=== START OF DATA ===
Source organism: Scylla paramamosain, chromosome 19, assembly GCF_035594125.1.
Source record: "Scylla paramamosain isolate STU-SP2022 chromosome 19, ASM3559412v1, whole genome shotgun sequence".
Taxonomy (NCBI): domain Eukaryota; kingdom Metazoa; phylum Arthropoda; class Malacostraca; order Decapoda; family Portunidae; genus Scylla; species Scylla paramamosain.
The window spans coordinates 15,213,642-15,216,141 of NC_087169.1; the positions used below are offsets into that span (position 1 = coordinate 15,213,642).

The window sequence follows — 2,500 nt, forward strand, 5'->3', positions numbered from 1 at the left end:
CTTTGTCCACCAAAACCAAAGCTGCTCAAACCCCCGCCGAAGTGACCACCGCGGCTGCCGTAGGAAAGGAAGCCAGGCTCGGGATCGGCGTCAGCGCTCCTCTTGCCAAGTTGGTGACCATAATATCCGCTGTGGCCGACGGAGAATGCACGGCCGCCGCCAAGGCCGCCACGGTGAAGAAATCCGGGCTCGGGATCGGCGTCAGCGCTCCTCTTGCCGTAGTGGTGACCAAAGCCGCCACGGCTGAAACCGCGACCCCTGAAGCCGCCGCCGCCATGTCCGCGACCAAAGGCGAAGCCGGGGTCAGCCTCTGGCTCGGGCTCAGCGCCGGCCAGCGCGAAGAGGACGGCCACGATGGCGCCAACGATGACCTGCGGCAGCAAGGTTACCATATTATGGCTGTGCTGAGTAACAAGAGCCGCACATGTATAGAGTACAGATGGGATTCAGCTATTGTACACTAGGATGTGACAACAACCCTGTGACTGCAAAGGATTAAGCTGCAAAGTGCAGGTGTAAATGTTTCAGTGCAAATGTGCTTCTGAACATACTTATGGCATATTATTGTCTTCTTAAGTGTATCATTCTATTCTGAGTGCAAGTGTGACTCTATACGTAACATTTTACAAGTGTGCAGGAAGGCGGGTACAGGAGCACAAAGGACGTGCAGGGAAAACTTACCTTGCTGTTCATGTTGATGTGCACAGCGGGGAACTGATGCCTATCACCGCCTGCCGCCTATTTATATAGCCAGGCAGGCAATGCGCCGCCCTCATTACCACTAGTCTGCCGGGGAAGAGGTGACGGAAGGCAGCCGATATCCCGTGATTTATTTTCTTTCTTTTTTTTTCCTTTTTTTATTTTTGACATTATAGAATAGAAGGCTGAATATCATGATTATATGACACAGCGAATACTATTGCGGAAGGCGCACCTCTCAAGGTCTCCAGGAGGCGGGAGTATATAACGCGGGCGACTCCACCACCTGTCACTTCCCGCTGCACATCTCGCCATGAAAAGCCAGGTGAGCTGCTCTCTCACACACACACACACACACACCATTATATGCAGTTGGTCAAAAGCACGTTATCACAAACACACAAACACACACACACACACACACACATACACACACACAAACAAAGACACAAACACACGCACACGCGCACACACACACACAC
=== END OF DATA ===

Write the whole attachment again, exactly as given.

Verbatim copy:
Source organism: Scylla paramamosain, chromosome 19, assembly GCF_035594125.1.
Source record: "Scylla paramamosain isolate STU-SP2022 chromosome 19, ASM3559412v1, whole genome shotgun sequence".
Taxonomy (NCBI): domain Eukaryota; kingdom Metazoa; phylum Arthropoda; class Malacostraca; order Decapoda; family Portunidae; genus Scylla; species Scylla paramamosain.
The window spans coordinates 15,213,642-15,216,141 of NC_087169.1; the positions used below are offsets into that span (position 1 = coordinate 15,213,642).

The window sequence follows — 2,500 nt, forward strand, 5'->3', positions numbered from 1 at the left end:
CTTTGTCCACCAAAACCAAAGCTGCTCAAACCCCCGCCGAAGTGACCACCGCGGCTGCCGTAGGAAAGGAAGCCAGGCTCGGGATCGGCGTCAGCGCTCCTCTTGCCAAGTTGGTGACCATAATATCCGCTGTGGCCGACGGAGAATGCACGGCCGCCGCCAAGGCCGCCACGGTGAAGAAATCCGGGCTCGGGATCGGCGTCAGCGCTCCTCTTGCCGTAGTGGTGACCAAAGCCGCCACGGCTGAAACCGCGACCCCTGAAGCCGCCGCCGCCATGTCCGCGACCAAAGGCGAAGCCGGGGTCAGCCTCTGGCTCGGGCTCAGCGCCGGCCAGCGCGAAGAGGACGGCCACGATGGCGCCAACGATGACCTGCGGCAGCAAGGTTACCATATTATGGCTGTGCTGAGTAACAAGAGCCGCACATGTATAGAGTACAGATGGGATTCAGCTATTGTACACTAGGATGTGACAACAACCCTGTGACTGCAAAGGATTAAGCTGCAAAGTGCAGGTGTAAATGTTTCAGTGCAAATGTGCTTCTGAACATACTTATGGCATATTATTGTCTTCTTAAGTGTATCATTCTATTCTGAGTGCAAGTGTGACTCTATACGTAACATTTTACAAGTGTGCAGGAAGGCGGGTACAGGAGCACAAAGGACGTGCAGGGAAAACTTACCTTGCTGTTCATGTTGATGTGCACAGCGGGGAACTGATGCCTATCACCGCCTGCCGCCTATTTATATAGCCAGGCAGGCAATGCGCCGCCCTCATTACCACTAGTCTGCCGGGGAAGAGGTGACGGAAGGCAGCCGATATCCCGTGATTTATTTTCTTTCTTTTTTTTTCCTTTTTTTATTTTTGACATTATAGAATAGAAGGCTGAATATCATGATTATATGACACAGCGAATACTATTGCGGAAGGCGCACCTCTCAAGGTCTCCAGGAGGCGGGAGTATATAACGCGGGCGACTCCACCACCTGTCACTTCCCGCTGCACATCTCGCCATGAAAAGCCAGGTGAGCTGCTCTCTCACACACACACACACACACACCATTATATGCAGTTGGTCAAAAGCACGTTATCACAAACACACAAACACACACACACACACACACACATACACACACACAAACAAAGACACAAACACACGCACACGCGCACACACACACACAC